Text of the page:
Gary Karz, CFA (email)
Host of InvestorHome
Principal, Proficient Investment Management, LLC
Many researchers have found that some anomalies occur largely during the month of January. Marc Reinganum 1 (considered the founding father of stock market anomalies) found that January accounted for nearly half of the total returns for the smallest cap stocks, but less than that for other small-cap stocks. Bruce Jacobs and Ken Levy 2 had previously found that a large percentage of the returns between large and small companies occurred in the month of January. Additionally, half of the January returns occur in the first few days of January. Some researchers refer to this as the "small-firm-in-January" effect. Jacobs and Levy also found that during some periods, the entire dividend effect occurred in January and that the Low P/E, small size, and neglect anomalies all existed independently.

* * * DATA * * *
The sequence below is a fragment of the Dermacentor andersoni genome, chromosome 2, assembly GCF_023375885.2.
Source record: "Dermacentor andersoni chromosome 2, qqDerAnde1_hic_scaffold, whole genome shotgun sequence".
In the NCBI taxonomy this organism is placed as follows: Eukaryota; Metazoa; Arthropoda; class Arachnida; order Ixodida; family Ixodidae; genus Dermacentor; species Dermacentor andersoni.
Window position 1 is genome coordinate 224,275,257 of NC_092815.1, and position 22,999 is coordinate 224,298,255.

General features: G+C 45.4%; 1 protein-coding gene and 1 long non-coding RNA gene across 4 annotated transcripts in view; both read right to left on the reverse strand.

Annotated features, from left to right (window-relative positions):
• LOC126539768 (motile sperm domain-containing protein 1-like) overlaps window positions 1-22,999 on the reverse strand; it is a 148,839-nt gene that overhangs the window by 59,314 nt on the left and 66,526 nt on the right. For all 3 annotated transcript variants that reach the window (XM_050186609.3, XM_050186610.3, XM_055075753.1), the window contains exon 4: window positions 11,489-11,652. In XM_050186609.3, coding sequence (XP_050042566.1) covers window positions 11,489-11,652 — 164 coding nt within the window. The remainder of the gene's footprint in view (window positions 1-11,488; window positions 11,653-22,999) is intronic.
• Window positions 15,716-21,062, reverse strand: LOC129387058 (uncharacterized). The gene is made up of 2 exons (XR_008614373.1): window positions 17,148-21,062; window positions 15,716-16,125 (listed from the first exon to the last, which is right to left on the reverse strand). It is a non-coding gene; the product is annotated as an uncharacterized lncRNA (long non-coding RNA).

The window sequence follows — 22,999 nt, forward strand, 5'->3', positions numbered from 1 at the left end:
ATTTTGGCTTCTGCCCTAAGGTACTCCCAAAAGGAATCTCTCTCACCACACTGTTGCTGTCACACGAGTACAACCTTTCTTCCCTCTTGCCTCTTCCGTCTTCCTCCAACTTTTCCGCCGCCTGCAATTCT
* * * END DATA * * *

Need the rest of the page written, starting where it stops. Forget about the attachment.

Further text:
The July 1996 issue of Bloomberg included an article entitled "Keep Your Risk Down, But Stay in the Game" in which it reported that David Dreman in a talk to the New York Society of Security Analysts presented evidence that " earnings surprises are the great corrector." Dreman studied stocks that posted positive earnings surprises from 1973 to 1993. The stocks were then grouped into quintiles by P/E ratio and the returns were compared to the market. He found that the lowest P/E group significantly outperformed the market for both the quarter and the year following the surprise. He also examined stocks with negative surprises and found that the low P/E group also outperformed the market in spite of the negative surprise. This is further support of the low P/E anomaly. In his Forbes column on March 27, 1995 titled "Where bad news is good," Dreman concluded "The bottom line is that all news--good or bad-- is positive for low P/E stocks and negative for high." In this case Dreman studied earnings surprises 10% above and below consensus and divided the stocks into top 20% and bottom 20% based on P/E. Low P/E stocks performed better for the month and year following the announcement for both positive and negative surprises.1. Marc R. Reinganum, "The Size Effect: Evidence and Potential Explanations," Investing in Small-Cap and Microcap Securities, Association for Investment Management and Research, 1997. 2.Bruce I. Jacobs and Kenneth N. Levy, CFA, "Disentangling Equity Market Returns," Equity Markets and Valuation Methods, The Institute of Chartered Financial Analysts, 1987.
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